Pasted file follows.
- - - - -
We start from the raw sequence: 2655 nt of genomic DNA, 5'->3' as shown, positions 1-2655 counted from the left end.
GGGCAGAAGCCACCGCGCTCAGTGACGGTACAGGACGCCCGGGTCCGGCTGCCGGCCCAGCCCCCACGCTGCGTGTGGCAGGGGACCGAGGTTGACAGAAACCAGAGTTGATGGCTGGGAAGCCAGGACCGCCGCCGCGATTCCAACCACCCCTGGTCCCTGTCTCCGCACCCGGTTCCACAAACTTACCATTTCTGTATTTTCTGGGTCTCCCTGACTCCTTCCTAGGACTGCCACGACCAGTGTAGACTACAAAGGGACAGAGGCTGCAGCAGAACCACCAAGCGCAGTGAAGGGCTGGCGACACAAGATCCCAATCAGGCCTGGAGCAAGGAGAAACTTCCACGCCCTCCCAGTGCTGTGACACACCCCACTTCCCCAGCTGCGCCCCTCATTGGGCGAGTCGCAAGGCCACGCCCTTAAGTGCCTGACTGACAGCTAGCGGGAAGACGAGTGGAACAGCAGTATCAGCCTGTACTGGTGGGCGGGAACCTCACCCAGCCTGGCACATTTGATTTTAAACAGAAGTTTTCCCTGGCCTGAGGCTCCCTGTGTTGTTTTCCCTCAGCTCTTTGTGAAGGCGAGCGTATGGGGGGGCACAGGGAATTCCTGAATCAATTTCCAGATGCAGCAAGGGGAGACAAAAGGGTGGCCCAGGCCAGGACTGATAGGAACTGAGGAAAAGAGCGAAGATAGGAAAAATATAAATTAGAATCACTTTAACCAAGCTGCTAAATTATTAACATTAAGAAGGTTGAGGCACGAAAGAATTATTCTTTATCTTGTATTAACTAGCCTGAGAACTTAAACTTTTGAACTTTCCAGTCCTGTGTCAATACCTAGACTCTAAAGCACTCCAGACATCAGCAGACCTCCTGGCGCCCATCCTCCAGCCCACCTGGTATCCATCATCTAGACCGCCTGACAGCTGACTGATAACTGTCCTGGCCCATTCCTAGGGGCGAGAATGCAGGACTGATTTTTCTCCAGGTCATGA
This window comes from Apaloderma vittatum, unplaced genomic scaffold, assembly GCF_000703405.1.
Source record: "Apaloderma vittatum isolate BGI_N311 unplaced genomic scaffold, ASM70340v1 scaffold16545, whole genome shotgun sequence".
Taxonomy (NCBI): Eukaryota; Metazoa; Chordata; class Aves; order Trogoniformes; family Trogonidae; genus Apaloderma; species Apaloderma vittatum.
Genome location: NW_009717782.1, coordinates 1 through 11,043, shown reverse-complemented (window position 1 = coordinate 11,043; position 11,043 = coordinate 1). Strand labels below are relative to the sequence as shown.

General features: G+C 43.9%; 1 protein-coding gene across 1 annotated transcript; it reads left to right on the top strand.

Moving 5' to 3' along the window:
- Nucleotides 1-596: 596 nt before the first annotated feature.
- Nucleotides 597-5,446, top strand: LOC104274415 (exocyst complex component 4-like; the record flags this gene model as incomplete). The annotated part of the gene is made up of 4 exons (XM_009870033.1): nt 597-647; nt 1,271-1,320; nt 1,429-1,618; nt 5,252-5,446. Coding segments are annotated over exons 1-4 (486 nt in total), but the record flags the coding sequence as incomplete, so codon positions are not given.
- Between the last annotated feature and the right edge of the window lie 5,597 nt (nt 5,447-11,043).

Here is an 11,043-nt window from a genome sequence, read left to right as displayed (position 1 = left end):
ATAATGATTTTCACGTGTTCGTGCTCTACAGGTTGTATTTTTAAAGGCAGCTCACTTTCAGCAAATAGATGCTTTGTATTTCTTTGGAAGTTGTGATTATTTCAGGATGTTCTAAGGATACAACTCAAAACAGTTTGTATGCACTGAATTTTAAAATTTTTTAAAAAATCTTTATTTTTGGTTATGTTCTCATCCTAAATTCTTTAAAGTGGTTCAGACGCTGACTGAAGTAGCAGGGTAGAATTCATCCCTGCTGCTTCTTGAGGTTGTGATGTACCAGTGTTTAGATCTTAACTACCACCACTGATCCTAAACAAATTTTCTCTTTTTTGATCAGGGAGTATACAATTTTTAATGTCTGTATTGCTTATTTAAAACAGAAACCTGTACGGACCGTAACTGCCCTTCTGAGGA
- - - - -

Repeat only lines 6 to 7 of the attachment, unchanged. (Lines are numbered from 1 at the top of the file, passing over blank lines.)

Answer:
Genome location: NW_009717782.1, coordinates 1 through 11,043, shown reverse-complemented (window position 1 = coordinate 11,043; position 11,043 = coordinate 1). Strand labels below are relative to the sequence as shown.

General features: G+C 43.9%; 1 protein-coding gene across 1 annotated transcript; it reads left to right on the top strand.